Michael Abramowitz is president of Freedom House.

The challenges facing American democracy did not begin with President Trump. But midway through his term, there remains little doubt that his influence is straining core U.S. values, testing the constitutional system’s stability , and undermining democracies and the cause of freedom beyond the nation’s borders.

Through our annual Freedom in the World report, Freedom House has been measuring political rights and civil liberties in every country for nearly 50 years. While our assessments of countries overseas typically command the most attention, we always look inward at the United States as well. As indicated by our latest report, which is being released Tuesday, we have never been more concerned about the health of American democracy.

By global standards, democracy in the United States remains robust, but it has weakened significantly in the past decade, according to our research. Intensifying political polarization, declining economic mobility, the outsize influence of special interests and the diminished influence of fact-based news reporting in favor of bellicose partisan media were all problems afflicting American democracy well before 2017. But Trump’s frequent attacks on essential norms and institutions — such as an independent judiciary, separation of powers, a free press and the legitimacy of elections — threaten to accelerate the decline by wearing down democratic checks and balances.

The grim reality is that Freedom House now ranks the United States well below other large and long-standing democracies, such as France, Germany and Britain.

Many of the United States’ most important institutions have fought hard to maintain democratic standards. The independent media, the judiciary, an energetic civil society, the political opposition and other guardrails of the constitutional system — as well as some conscientious lawmakers and officeholders from Trump’s own party — have checked the president’s worst impulses and mitigated the effects of the administration’s approach.

But the system’s durability is not guaranteed to continue indefinitely. Elsewhere in the world, including Hungary, Venezuela and Turkey, Freedom House has watched democratic institutions gradually succumb to sustained pressure, often after a deceptively slow start.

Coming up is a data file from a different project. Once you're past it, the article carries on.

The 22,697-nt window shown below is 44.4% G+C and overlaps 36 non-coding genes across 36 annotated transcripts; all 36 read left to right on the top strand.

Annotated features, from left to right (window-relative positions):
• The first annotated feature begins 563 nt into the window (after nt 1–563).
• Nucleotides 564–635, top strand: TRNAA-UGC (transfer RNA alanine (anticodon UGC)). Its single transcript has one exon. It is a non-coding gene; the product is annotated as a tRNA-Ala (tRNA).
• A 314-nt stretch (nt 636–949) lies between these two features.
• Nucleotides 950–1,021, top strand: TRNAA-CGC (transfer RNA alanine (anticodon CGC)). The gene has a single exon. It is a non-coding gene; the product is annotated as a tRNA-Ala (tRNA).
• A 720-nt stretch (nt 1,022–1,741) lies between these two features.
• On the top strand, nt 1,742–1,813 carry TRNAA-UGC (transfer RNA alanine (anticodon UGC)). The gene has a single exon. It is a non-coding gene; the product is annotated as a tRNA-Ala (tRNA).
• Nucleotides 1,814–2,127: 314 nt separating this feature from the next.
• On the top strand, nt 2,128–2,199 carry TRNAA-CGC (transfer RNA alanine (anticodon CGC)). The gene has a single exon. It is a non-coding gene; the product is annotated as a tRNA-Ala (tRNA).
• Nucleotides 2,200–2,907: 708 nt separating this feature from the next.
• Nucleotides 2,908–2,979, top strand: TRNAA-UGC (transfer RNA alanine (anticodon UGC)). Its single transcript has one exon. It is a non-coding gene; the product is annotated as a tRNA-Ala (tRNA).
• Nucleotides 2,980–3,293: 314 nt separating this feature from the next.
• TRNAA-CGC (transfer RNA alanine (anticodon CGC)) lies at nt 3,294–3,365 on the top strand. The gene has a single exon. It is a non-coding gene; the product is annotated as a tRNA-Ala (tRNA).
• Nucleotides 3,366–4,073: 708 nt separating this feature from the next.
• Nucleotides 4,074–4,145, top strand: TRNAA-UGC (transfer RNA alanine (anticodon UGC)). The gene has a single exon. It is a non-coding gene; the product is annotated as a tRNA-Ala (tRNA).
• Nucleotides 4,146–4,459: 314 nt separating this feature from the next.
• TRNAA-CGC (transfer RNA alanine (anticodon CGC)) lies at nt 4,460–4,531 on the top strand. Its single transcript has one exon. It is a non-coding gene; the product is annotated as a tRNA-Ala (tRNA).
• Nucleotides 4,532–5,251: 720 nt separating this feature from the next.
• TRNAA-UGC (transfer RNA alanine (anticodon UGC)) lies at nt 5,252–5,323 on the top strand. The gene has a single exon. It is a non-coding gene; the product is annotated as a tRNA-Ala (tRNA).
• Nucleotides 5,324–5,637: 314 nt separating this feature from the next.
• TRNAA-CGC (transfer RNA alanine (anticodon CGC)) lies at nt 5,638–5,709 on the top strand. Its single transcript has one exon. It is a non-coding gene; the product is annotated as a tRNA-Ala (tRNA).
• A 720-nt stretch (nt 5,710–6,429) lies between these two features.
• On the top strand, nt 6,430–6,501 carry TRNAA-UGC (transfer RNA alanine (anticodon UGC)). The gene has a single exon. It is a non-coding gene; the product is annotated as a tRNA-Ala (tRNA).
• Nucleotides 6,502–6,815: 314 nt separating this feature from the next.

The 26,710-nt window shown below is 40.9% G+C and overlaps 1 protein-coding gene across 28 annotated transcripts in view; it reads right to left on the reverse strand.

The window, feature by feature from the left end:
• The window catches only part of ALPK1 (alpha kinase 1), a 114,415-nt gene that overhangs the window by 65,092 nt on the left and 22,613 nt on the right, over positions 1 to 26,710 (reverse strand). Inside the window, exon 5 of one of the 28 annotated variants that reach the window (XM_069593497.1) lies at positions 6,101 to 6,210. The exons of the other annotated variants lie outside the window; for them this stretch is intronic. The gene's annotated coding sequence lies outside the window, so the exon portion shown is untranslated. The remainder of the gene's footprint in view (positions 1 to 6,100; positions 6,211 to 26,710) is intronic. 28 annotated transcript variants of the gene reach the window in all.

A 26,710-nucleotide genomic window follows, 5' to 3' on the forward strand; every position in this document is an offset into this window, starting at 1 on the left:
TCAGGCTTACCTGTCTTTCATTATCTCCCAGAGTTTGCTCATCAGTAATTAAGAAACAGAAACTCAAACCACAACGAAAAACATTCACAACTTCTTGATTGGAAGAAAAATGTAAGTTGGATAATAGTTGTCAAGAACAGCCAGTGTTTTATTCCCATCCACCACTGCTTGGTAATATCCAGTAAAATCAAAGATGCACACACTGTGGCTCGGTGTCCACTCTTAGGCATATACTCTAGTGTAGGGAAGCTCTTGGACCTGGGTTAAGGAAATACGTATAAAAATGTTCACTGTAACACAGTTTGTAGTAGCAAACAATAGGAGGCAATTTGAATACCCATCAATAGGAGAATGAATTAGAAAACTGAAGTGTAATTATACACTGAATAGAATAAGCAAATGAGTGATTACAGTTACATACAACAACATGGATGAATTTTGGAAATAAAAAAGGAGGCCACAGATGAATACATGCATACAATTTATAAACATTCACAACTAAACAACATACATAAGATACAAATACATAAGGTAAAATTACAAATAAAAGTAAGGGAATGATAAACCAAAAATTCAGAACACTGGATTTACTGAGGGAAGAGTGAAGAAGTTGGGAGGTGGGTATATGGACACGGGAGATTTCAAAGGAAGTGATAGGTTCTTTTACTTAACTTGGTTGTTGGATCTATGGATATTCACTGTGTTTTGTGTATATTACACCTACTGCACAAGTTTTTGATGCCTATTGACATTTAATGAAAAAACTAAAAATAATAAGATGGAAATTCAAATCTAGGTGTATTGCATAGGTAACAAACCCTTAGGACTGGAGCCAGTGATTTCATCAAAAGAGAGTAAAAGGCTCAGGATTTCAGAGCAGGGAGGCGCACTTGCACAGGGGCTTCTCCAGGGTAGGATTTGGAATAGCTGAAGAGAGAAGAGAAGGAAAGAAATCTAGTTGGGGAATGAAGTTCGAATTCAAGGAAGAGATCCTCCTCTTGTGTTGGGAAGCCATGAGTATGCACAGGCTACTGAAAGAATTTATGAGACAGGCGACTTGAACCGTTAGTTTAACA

Since 2016, the United States has suffered declines in the rule of law, the conduct of elections and safeguards against corruption, among other important indicators measured for the Freedom in the World report. Moreover, irresponsible rhetoric and the rejection of democratic constraints on power by political leaders can lead to further restrictions on freedom. Those assaults could intensify if the findings of special counsel Robert S. Mueller III’s investigation implicate the president in wrongdoing.

The stakes in this struggle are high. For all of the claims that the United States has lost influence abroad over the past decade, the reality is that other countries pay close attention to the conduct of the world’s oldest functioning democracy, and it remains irreplaceable as a champion of political rights and civil liberties. The deterioration of U.S. democracy will hasten the current decline in democracy worldwide. Indeed, it has already done so.

The president’s attacks on the judiciary and the media, his resistance to anticorruption constraints and his unfounded claims of voting fraud by the opposition are tactics familiar to foreign autocrats and populist demagogues who seek to subvert checks on their power.

Such leaders take heart from Trump’s bitter feuding with the United States’ traditional democratic allies and his reluctance to uphold the nation’s collective defense treaties, which have helped guarantee international security for decades. The president has refused to advocate American democratic values overseas, and he seems to encourage the forces that oppose them. His frequent praise for some of the world’s worst dictators reinforces this perception.

The effects of his actions are visible around the globe. Cambodian strongman Hun Sen consolidated one-party rule in sham elections last summer after banning the main opposition party and shutting down independent media. He said he shared Trump’s views of journalists, saying, “Donald Trump understands that they are an anarchic group.” Polish President Andrzej Duda, whose party has sought to annihilate judicial independence and assert control over the media, has similarly thanked Trump for fighting “fake news.” Saudi Arabia’s crown prince, Mohammed bin Salman, almost certainly ordered the assassination of a leading journalistic critic, apparently believing that doing so would not rupture relations with the president of the United States. It seems he was correct.

President Ronald Reagan said during his first inaugural address , “As we renew ourselves here in our own land, we will be seen as having greater strength throughout the world. We will again be the exemplar of freedom and a beacon of hope for those who do not now have freedom.” Nearly four decades later, the idea that the United States is such an exemplar is being steadily discredited. It will take years to recover. Americans, their elected officials and both major political parties — along with the independent media and other elements of civil society — urgently need to protect democracy in what is still the world’s most influential country, for their own sake and for the sake of freedom-loving people everywhere.

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